The White Road, by Sarah Lotz

Six stars

This is my first venture into the world of Sarah Lotz and her writing, which is important to note from the outset. The story took me to new heights and offered some self-examination in some chilly conditions, something that I presumed at the beginning of this reading journey would prove exciting. Simon Newman is a thrill seeker of sorts. Not only that, but he likes to document those who seek thrills, but do not succeed, to the point that they lose their lives. Teaming up with a friend, Simon agrees to go inside a cave to explore, in hopes of finding—and documenting with video—a number of bodies of fellow cave explorers who perished. Macabre? Definitely, but when the exploration does not go as planned and Simon almost loses his life, he has an epiphany of sorts, as well as collecting a ton of emotional baggage. Simon turns to his next adventure, climbing the north side of Mount Everest, where there are surely many bodies are strewn across its paths. Lying to falsify his need to be there, Simon learns about an epic explorer, Juliet Michaels, who lost her life trying to be the first female to ascend to the summit. Through her journals (which the reader also experiences as a secondary narrative), Simon is able to learn that Juliet faced demons of her own, only to perish in the attempt to conquer them. With the climb moving forward, Simon meets a fellow climber whose story is closely tied to Juliet’s, all while he is on the lookout for new video footage to wow his website viewers back home. Struggling to come to terms with his past struggles, Simon realises that there is much more to the Juliet Michaels story than meets the eye, if only he will take the time to follow the path laid out before him. Lotz pens this interesting story, which may ‘pique’ the curiosity for some, though I found it to be an avalanche of convoluted writing.

I would suspect that the worst thing for an author is to have a reader spend time with a book and think, ‘Ok! So where is the point in all this?’ I felt that way throughout this novel and could not shake that it was not simply me in a poor reading mindset. I cannot criticise the writing, for it was quite well developed, or even the characters, as they did reveal themselves in a decent fashion. While the narrative was excessively long, I can see the Lotz wanted to condense each ‘happening’ into a single chapter, thereby making them long and somewhat convoluted (like a mountain trail?). I could not find myself caring much about the story or how the characters moved from one mindset to another. I like to learn and Lotz offers many chances to explore mountain climbing, going so far as to add a glossary of terms and peppering the narrative with ‘mountain-speak’. I just felt that the story left me feeling disconnected, like an old piece of Velcro that no longer has the ability to adhere to much of anything. Surely there are others who loved the book and praise Lotz for her writing. First impressions are strong and I simply could not find myself loving the book or the premise. Maybe I am just too jaded or want action rather than epiphanies embedded in a deeper meaning. Whatever it is, I cannot pretend that I am the problem, though perhaps I need my own hike away from the rest of the world to clear my head.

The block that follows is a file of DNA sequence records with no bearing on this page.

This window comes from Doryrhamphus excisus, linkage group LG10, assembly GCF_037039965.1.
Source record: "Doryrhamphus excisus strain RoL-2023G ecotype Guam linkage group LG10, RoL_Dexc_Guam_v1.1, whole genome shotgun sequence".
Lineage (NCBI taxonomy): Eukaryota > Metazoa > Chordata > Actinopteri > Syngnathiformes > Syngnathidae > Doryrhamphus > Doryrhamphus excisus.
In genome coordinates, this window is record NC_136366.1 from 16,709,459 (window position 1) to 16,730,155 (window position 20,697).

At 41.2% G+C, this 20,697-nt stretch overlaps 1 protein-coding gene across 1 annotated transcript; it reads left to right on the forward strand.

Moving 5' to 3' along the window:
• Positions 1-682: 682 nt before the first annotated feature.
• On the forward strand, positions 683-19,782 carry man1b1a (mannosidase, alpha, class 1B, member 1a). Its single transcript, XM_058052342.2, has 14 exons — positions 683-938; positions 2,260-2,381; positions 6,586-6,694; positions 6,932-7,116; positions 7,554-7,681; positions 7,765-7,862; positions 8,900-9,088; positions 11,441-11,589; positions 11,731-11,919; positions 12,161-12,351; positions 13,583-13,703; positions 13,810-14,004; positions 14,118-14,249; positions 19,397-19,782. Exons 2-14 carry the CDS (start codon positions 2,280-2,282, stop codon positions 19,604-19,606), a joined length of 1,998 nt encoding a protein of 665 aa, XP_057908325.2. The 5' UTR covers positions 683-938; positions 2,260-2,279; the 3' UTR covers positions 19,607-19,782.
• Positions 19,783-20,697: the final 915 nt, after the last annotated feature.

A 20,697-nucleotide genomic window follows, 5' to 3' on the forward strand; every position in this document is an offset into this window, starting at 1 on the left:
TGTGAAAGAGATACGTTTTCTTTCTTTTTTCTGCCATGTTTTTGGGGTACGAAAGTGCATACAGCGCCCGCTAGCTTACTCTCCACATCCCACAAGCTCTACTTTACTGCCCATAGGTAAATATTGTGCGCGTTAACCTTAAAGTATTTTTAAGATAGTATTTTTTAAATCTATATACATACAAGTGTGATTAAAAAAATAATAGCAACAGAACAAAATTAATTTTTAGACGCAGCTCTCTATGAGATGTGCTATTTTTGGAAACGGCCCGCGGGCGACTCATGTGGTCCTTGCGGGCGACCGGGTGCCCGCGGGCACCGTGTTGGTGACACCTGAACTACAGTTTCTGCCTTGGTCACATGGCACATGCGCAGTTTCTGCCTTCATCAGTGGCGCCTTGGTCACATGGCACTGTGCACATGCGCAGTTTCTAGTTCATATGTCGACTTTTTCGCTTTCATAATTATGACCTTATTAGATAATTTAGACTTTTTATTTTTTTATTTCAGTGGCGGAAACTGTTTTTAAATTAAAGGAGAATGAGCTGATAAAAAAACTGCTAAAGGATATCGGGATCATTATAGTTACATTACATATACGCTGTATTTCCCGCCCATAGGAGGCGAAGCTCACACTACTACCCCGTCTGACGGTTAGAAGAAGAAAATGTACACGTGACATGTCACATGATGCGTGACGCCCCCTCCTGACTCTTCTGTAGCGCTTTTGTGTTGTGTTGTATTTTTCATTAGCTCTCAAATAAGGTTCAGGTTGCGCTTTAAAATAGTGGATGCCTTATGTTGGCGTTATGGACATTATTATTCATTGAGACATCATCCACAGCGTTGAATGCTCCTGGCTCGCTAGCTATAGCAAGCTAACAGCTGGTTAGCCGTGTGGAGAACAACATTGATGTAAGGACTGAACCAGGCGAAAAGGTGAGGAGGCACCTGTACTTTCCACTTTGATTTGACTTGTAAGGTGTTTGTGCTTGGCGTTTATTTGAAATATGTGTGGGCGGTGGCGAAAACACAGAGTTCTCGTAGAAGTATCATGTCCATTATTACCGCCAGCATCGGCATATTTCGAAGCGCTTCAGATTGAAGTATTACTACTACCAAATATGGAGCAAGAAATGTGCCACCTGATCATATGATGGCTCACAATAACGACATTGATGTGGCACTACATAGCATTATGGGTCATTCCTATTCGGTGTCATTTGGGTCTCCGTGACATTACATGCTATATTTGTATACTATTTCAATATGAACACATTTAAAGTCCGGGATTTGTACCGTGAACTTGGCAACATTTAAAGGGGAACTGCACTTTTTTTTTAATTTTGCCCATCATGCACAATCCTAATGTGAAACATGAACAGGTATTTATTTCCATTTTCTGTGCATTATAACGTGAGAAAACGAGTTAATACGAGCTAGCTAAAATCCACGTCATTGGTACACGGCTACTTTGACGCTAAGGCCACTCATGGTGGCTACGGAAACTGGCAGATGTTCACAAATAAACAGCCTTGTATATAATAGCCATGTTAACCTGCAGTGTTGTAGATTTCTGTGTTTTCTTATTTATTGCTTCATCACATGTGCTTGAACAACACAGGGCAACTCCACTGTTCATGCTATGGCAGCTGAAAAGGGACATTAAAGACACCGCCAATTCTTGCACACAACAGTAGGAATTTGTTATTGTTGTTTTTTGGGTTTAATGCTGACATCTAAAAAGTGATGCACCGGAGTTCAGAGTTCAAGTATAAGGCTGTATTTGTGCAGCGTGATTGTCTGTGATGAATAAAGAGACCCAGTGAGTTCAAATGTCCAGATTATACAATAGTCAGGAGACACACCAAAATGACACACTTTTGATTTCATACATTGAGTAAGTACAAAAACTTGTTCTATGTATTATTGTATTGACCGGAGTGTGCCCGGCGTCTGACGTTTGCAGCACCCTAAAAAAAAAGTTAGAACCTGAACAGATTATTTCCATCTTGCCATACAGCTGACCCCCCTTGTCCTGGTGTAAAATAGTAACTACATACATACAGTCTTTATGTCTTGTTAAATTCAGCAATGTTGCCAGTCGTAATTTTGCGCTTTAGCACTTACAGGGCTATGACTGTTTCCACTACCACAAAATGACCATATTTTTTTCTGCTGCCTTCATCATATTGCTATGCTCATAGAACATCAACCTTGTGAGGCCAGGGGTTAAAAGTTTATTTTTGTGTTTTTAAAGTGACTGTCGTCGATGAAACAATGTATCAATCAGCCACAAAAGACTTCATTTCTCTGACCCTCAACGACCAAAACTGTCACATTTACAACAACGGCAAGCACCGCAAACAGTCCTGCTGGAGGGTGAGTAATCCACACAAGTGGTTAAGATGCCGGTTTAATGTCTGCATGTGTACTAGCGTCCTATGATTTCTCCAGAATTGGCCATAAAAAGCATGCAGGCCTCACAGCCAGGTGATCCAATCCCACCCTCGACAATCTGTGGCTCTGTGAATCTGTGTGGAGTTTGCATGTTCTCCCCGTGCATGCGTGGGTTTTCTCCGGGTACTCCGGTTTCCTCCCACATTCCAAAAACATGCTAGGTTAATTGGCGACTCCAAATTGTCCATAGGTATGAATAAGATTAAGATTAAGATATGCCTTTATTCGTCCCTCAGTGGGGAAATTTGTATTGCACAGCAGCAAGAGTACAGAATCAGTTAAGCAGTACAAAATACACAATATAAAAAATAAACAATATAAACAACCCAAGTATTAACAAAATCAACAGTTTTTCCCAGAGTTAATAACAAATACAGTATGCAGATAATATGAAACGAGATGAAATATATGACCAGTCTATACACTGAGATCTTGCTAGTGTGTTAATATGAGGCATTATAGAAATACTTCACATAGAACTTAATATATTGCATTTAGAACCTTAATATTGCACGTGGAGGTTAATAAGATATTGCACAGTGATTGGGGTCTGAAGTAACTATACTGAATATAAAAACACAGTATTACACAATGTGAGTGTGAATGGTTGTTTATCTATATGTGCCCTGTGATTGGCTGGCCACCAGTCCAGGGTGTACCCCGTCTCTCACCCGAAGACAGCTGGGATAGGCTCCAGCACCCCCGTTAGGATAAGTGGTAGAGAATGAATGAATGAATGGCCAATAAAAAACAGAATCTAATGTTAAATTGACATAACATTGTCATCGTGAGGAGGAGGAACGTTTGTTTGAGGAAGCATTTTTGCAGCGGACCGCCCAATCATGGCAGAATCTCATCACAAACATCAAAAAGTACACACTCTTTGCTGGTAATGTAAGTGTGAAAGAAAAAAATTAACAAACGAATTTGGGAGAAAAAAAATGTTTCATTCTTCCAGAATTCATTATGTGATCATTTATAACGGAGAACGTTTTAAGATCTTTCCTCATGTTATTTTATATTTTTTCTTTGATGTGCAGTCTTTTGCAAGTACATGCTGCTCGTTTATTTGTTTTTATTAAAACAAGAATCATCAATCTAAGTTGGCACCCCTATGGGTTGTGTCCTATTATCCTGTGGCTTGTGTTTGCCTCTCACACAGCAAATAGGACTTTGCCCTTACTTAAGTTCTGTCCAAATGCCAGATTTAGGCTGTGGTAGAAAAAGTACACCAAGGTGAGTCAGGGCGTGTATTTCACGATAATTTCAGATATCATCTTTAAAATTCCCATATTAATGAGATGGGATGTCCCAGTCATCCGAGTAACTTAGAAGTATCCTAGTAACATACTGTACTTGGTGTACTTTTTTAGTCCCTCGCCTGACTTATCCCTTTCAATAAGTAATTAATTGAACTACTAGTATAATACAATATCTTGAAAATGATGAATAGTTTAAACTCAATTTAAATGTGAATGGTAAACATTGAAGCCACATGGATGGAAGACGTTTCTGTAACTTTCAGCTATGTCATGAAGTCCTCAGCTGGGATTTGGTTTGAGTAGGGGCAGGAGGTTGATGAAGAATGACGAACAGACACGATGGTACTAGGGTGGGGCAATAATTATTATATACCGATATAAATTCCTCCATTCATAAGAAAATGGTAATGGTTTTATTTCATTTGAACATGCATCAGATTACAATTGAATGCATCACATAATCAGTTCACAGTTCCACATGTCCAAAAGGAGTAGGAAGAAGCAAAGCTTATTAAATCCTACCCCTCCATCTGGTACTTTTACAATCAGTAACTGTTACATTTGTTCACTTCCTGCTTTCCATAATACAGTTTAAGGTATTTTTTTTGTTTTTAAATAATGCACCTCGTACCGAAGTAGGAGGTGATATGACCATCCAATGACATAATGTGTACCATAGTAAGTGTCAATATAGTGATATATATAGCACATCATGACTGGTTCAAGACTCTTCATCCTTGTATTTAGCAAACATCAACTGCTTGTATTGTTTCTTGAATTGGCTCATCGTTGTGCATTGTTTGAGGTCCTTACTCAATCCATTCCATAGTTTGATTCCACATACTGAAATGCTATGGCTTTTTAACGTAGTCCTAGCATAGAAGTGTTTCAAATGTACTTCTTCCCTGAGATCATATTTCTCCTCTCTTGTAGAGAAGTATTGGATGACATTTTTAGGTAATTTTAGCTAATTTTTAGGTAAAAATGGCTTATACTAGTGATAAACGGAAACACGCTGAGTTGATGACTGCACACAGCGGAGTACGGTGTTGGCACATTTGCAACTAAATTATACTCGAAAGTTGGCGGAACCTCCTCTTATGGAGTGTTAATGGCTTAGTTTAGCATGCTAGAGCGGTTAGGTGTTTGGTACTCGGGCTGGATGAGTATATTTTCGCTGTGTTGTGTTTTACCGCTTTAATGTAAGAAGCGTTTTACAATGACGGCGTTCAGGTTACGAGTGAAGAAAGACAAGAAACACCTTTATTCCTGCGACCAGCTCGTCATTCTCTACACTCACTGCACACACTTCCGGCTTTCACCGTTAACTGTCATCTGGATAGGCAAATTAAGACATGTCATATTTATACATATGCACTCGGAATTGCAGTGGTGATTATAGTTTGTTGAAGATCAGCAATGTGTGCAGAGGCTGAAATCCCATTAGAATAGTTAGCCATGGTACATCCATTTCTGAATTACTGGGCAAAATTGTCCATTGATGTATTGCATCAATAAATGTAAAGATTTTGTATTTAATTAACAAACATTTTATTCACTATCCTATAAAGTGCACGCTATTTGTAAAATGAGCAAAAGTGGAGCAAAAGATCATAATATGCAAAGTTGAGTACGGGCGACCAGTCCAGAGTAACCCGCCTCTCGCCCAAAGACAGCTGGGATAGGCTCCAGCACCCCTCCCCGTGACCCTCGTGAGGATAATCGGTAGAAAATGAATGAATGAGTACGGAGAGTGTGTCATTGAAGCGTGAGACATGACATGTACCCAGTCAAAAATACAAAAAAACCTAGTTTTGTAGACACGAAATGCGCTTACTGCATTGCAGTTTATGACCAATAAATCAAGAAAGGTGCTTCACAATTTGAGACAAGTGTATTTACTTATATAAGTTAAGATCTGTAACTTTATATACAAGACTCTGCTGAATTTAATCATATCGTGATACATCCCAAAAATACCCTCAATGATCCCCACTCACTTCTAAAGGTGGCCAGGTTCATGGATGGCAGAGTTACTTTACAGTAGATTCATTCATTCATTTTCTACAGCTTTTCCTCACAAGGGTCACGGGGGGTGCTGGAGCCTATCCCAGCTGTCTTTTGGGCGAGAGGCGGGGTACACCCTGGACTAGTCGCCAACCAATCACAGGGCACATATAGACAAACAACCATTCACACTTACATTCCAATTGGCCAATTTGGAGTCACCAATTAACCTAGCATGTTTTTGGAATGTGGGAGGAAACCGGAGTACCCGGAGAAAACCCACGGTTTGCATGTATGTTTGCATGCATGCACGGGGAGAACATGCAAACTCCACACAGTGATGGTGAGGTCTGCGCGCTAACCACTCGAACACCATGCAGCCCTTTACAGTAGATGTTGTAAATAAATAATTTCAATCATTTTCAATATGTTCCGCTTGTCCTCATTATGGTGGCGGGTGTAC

Thanks, Madam Lotz, for sharing this piece. I did not find it engaging, but I am sure others will lap it up.

A Book for All Seasons, a different sort of Book Challenge: